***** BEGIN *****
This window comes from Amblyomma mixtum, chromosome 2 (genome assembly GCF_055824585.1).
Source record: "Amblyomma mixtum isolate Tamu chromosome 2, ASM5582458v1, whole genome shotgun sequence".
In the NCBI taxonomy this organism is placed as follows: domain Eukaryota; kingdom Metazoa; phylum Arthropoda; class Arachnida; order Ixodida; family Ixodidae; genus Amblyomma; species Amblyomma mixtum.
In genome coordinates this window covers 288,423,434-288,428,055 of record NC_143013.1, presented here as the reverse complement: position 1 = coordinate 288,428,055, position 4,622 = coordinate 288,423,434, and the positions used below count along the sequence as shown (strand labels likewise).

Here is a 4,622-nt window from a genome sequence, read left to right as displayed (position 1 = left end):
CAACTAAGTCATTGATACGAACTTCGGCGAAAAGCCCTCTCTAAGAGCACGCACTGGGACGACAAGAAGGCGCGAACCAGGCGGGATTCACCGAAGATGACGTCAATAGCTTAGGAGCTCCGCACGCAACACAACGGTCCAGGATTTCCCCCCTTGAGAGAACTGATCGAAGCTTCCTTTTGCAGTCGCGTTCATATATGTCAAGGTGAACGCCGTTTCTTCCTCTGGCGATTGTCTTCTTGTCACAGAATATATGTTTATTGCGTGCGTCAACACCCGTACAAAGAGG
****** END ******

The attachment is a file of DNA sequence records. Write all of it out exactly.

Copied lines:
This window comes from Amblyomma mixtum, chromosome 2 (genome assembly GCF_055824585.1).
Source record: "Amblyomma mixtum isolate Tamu chromosome 2, ASM5582458v1, whole genome shotgun sequence".
In the NCBI taxonomy this organism is placed as follows: domain Eukaryota; kingdom Metazoa; phylum Arthropoda; class Arachnida; order Ixodida; family Ixodidae; genus Amblyomma; species Amblyomma mixtum.
In genome coordinates this window covers 288,423,434-288,428,055 of record NC_143013.1, presented here as the reverse complement: position 1 = coordinate 288,428,055, position 4,622 = coordinate 288,423,434, and the positions used below count along the sequence as shown (strand labels likewise).

Here is a 4,622-nt window from a genome sequence, read left to right as displayed (position 1 = left end):
CAACTAAGTCATTGATACGAACTTCGGCGAAAAGCCCTCTCTAAGAGCACGCACTGGGACGACAAGAAGGCGCGAACCAGGCGGGATTCACCGAAGATGACGTCAATAGCTTAGGAGCTCCGCACGCAACACAACGGTCCAGGATTTCCCCCCTTGAGAGAACTGATCGAAGCTTCCTTTTGCAGTCGCGTTCATATATGTCAAGGTGAACGCCGTTTCTTCCTCTGGCGATTGTCTTCTTGTCACAGAATATATGTTTATTGCGTGCGTCAACACCCGTACAAAGAGG